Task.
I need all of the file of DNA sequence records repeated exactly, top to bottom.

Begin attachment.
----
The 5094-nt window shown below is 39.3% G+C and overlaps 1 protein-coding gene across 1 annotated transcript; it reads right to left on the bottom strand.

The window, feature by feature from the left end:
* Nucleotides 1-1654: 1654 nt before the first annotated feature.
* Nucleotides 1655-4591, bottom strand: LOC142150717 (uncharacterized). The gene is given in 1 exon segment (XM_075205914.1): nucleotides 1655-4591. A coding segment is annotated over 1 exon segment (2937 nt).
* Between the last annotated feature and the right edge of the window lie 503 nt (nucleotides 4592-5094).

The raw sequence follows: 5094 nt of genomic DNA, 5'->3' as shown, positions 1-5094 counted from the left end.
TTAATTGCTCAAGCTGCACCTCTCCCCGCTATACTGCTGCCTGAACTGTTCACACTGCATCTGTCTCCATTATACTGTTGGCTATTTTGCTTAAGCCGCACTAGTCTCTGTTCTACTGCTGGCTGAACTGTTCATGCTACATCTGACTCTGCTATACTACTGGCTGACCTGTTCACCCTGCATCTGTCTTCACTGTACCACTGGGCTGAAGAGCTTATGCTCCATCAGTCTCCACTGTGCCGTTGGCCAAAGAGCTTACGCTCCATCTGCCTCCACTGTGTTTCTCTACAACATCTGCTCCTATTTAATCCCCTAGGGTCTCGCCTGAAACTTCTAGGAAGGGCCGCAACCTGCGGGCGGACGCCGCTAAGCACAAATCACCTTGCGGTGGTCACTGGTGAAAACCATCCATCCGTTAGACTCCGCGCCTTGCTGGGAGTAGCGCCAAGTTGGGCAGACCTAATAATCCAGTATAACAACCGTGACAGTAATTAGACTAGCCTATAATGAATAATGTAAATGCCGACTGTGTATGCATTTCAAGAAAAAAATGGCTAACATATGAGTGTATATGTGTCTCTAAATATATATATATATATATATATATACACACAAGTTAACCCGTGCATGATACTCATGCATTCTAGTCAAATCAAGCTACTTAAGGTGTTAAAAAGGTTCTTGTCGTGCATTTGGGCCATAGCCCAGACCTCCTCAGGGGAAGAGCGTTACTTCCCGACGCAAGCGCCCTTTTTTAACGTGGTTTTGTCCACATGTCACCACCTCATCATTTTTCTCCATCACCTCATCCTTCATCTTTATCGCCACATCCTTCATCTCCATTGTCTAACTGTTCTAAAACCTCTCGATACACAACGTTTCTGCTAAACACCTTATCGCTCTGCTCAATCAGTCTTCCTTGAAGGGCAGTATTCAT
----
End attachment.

The 5094-nt window shown below is 39.3% G+C and overlaps 1 protein-coding gene across 1 annotated transcript; it reads right to left on the bottom strand.

The window, feature by feature from the left end:
* Nucleotides 1-1654: 1654 nt before the first annotated feature.
* Nucleotides 1655-4591, bottom strand: LOC142150717 (uncharacterized). The gene is given in 1 exon segment (XM_075205914.1): nucleotides 1655-4591. A coding segment is annotated over 1 exon segment (2937 nt).
* Between the last annotated feature and the right edge of the window lie 503 nt (nucleotides 4592-5094).

The raw sequence follows: 5094 nt of genomic DNA, 5'->3' as shown, positions 1-5094 counted from the left end.
TTAATTGCTCAAGCTGCACCTCTCCCCGCTATACTGCTGCCTGAACTGTTCACACTGCATCTGTCTCCATTATACTGTTGGCTATTTTGCTTAAGCCGCACTAGTCTCTGTTCTACTGCTGGCTGAACTGTTCATGCTACATCTGACTCTGCTATACTACTGGCTGACCTGTTCACCCTGCATCTGTCTTCACTGTACCACTGGGCTGAAGAGCTTATGCTCCATCAGTCTCCACTGTGCCGTTGGCCAAAGAGCTTACGCTCCATCTGCCTCCACTGTGTTTCTCTACAACATCTGCTCCTATTTAATCCCCTAGGGTCTCGCCTGAAACTTCTAGGAAGGGCCGCAACCTGCGGGCGGACGCCGCTAAGCACAAATCACCTTGCGGTGGTCACTGGTGAAAACCATCCATCCGTTAGACTCCGCGCCTTGCTGGGAGTAGCGCCAAGTTGGGCAGACCTAATAATCCAGTATAACAACCGTGACAGTAATTAGACTAGCCTATAATGAATAATGTAAATGCCGACTGTGTATGCATTTCAAGAAAAAAATGGCTAACATATGAGTGTATATGTGTCTCTAAATATATATATATATATATATATATACACACAAGTTAACCCGTGCATGATACTCATGCATTCTAGTCAAATCAAGCTACTTAAGGTGTTAAAAAGGTTCTTGTCGTGCATTTGGGCCATAGCCCAGACCTCCTCAGGGGAAGAGCGTTACTTCCCGACGCAAGCGCCCTTTTTTAACGTGGTTTTGTCCACATGTCACCACCTCATCATTTTTCTCCATCACCTCATCCTTCATCTTTATCGCCACATCCTTCATCTCCATTGTCTAACTGTTCTAAAACCTCTCGATACACAACGTTTCTGCTAAACACCTTATCGCTCTGCTCAATCAGTCTTCCTTGAAGGGCAGTATTCAT